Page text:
First, to answer your question about last week, I was really over it by Tuesday. I was bummed out about it Sunday night pretty bad. Johnny came to my house after the race. We sat in my basement, had a few beers together, just talked. We said, Hey, we've just got to keep doing what we're doing. If it happens, it happens. If it doesn't, it doesn't. But we're going to keep putting ourselves in position. They're going to know we're there.
That was good. That was good for us to kind of have that moment, kind of sulk and pout together. Then when Monday came, it was over. It was time to go to work, get ready for the next race, get ready for Talladega.
Tuesday morning I got to the shop bright and early. All of our focus and attention was on Talladega. I had forgot about Dover. I didn't care about Dover any more. I couldn't go back, couldn't change it, couldn't fix it. It was time to go to Talladega and do what we needed to do.
Honestly, I was hoping to win, but my main focus was to come here and score as many points as we possibly could to go to Kansas and give ourselves a fighting chance.

Q. With how you've run lately, being so close, getting the win, how has that proved, shown, reaffirmed to you being a championship contender as opposed to just somebody else? What does that mean to be able to show that to your team? While your guys believe in you, when you have close call after close call, don't finish it off, what does today mean?
ARIC ALMIROLA: On that note, I'll go back to Sunday night, Johnny and I in my basement talking and stuff. I said that very thing. I told Johnny, The thing that hurts the most is that we keep getting close and being in position. In Loudon, having what I felt like was the dominant car. Yeah, we lost a couple spots on pit road, but still it was up to me to get a good restart, give ourselves a chance to go win, and I didn't. Dover, after Harvick has his tire issues, we're the next best car, dominating the race. Coming to less than 10 to go, looks like we're going to win the race. Next thing you know we're lined up sixth. I still have the opportunity to put ourselves in position to win. I went for it. After Loudon, I was so gung‑ho going into that restart at Dover saying, I am not going to lose this race.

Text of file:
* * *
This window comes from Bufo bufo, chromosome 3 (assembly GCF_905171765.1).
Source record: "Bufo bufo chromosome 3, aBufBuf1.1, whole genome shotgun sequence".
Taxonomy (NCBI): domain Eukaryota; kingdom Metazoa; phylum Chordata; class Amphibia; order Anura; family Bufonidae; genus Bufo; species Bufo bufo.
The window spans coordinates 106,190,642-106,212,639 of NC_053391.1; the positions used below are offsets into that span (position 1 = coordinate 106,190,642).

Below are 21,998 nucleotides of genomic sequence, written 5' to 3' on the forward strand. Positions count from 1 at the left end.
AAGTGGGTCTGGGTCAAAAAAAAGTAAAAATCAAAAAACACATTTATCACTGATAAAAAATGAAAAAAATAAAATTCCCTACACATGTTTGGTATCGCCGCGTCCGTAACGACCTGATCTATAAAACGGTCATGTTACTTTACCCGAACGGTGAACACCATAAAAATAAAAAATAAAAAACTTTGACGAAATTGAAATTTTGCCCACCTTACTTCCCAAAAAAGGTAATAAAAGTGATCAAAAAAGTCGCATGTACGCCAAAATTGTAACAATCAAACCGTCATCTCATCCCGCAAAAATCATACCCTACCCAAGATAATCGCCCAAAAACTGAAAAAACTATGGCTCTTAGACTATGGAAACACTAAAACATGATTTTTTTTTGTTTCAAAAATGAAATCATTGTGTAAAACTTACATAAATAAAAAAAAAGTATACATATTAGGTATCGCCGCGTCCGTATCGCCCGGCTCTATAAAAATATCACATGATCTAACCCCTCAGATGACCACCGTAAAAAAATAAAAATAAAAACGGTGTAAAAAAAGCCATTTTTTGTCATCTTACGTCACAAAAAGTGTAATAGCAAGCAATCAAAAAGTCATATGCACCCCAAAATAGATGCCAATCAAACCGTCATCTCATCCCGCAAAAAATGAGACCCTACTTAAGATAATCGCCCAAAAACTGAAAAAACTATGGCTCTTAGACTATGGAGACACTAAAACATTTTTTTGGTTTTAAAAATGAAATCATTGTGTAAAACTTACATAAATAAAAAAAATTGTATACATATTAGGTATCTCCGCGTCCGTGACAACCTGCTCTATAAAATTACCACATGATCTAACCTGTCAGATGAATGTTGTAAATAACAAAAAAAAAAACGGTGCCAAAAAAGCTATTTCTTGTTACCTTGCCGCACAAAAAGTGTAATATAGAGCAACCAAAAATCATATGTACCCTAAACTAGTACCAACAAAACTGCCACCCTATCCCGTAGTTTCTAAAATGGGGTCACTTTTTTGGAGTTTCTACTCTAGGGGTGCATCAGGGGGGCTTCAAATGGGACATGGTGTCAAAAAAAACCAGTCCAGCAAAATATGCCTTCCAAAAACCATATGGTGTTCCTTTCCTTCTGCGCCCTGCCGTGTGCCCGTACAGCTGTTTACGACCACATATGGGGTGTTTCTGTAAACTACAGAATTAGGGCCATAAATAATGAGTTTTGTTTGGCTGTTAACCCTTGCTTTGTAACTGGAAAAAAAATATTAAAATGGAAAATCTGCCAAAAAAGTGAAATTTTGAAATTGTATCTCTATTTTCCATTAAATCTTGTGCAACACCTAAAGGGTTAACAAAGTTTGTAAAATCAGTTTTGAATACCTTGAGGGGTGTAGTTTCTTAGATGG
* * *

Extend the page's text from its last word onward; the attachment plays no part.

I got over‑aggressive, made a mistake off of two, and the car bottomed out, I hit the fence, then came down and hit Brad. That was so disappointing because I felt like it was on me again. We had the best car. I was in not the best of position starting sixth with a few laps to go. I would have loved to have been on the front row. Johnny made the call for four tires to put me on offense, to be aggressive. That's exactly what I went and did. It didn't work.
We had that conversation in my basement about, Man, I'm sorry, you guys are giving me incredible racecars. I don't want you to give up on me, to doubt. I need that from you guys. I need him. Every single person on my crew has done nothing but reemphasize they believe in me, they know we're going to win together, to keep putting ourselves in those positions.
Today, what a relief. To see all those guys in Victory Lane, give each and every one of them a hug, to say, We finally did it, that was pretty special.

Q. It helped what happened to Kurt. What do you feel like you did right today compared to what didn't go right at Dover? Is this more circumstances, you still have to be able to prove to yourself in other situations when it's on your shoulders you can handle it?